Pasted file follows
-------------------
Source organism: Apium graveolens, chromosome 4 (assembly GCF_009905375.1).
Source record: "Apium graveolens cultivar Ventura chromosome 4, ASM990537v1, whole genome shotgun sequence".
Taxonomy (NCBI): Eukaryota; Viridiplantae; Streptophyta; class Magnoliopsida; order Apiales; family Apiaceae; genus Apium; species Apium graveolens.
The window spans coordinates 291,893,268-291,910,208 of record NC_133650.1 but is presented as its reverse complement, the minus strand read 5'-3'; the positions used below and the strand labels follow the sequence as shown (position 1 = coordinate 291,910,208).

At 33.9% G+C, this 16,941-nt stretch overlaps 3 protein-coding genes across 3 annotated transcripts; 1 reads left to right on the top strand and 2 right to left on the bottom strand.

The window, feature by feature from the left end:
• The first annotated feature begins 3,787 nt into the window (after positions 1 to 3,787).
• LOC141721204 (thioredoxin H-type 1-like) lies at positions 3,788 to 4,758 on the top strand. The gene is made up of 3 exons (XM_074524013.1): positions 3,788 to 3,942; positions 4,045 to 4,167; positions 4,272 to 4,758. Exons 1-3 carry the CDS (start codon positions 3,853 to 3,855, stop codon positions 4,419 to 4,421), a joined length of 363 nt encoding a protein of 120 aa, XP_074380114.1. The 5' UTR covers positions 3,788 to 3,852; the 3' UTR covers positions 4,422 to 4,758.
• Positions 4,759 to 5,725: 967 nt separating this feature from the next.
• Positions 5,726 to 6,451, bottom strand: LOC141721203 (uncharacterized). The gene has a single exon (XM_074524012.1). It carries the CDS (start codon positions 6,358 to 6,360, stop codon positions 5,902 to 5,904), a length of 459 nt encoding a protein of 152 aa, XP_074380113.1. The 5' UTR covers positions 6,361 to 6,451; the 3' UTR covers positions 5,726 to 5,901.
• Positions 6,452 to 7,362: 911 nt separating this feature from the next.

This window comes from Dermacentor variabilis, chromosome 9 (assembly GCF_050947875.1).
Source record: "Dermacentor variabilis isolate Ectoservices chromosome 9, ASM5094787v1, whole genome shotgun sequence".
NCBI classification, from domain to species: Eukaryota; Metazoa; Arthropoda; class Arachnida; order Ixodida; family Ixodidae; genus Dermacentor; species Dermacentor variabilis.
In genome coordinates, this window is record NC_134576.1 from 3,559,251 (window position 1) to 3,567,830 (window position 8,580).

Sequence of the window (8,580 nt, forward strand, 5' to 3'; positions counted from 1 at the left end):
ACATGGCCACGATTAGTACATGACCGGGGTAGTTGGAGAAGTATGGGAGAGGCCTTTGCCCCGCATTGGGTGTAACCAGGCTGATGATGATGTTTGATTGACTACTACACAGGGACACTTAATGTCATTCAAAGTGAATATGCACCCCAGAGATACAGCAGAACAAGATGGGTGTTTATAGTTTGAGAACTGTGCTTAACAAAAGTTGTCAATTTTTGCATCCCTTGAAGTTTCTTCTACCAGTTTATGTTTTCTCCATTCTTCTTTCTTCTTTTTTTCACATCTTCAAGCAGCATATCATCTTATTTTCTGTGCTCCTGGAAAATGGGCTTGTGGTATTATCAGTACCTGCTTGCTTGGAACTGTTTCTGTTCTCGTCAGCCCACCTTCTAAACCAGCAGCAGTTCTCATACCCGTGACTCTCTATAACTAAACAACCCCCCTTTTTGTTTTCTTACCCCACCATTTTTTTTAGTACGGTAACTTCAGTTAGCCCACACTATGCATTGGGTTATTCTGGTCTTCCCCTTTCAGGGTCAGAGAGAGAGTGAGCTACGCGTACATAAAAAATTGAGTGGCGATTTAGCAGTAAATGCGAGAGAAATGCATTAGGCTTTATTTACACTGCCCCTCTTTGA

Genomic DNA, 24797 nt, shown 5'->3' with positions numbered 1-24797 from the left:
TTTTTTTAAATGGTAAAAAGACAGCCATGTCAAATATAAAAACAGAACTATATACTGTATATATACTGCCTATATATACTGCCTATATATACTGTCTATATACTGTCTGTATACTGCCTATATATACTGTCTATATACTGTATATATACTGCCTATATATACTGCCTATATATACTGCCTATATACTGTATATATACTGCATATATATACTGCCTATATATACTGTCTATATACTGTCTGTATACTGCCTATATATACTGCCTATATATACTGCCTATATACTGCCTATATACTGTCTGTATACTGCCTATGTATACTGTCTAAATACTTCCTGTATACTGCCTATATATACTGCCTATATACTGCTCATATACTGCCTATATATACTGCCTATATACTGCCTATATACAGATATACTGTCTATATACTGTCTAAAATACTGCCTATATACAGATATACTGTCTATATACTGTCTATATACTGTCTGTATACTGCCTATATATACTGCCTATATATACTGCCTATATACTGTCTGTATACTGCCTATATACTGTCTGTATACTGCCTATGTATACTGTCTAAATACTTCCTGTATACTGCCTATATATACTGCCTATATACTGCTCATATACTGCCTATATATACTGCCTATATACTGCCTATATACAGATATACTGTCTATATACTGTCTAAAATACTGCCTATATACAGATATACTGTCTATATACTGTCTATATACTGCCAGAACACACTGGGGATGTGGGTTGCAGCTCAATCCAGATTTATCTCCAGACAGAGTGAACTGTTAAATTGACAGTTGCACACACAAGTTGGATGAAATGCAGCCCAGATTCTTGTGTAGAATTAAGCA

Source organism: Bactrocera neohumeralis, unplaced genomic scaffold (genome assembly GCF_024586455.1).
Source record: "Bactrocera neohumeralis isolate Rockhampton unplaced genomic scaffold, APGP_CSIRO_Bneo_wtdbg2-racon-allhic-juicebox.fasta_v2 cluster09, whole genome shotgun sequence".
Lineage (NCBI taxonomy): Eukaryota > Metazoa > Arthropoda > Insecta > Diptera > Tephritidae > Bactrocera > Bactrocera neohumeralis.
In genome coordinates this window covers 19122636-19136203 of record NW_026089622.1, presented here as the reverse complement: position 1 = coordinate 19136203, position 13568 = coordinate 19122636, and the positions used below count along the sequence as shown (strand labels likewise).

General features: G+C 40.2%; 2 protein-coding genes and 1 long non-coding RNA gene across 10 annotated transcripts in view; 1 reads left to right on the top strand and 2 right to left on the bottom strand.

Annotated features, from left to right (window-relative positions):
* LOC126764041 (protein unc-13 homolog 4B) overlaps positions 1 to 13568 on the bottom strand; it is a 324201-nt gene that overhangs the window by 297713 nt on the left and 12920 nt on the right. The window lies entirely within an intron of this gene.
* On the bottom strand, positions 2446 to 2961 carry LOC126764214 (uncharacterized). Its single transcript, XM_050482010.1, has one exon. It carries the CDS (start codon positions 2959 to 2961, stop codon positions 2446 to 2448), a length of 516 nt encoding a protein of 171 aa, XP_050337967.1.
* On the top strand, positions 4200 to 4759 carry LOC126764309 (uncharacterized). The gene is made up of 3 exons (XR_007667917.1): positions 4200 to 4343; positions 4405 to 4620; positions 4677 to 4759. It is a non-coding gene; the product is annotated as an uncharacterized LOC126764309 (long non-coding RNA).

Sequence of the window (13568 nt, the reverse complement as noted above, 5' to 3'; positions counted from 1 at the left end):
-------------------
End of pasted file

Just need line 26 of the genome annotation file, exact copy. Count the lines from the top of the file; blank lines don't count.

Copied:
* LOC126764041 (protein unc-13 homolog 4B) overlaps positions 1 to 13568 on the bottom strand; it is a 324201-nt gene that overhangs the window by 297713 nt on the left and 12920 nt on the right. The window lies entirely within an intron of this gene.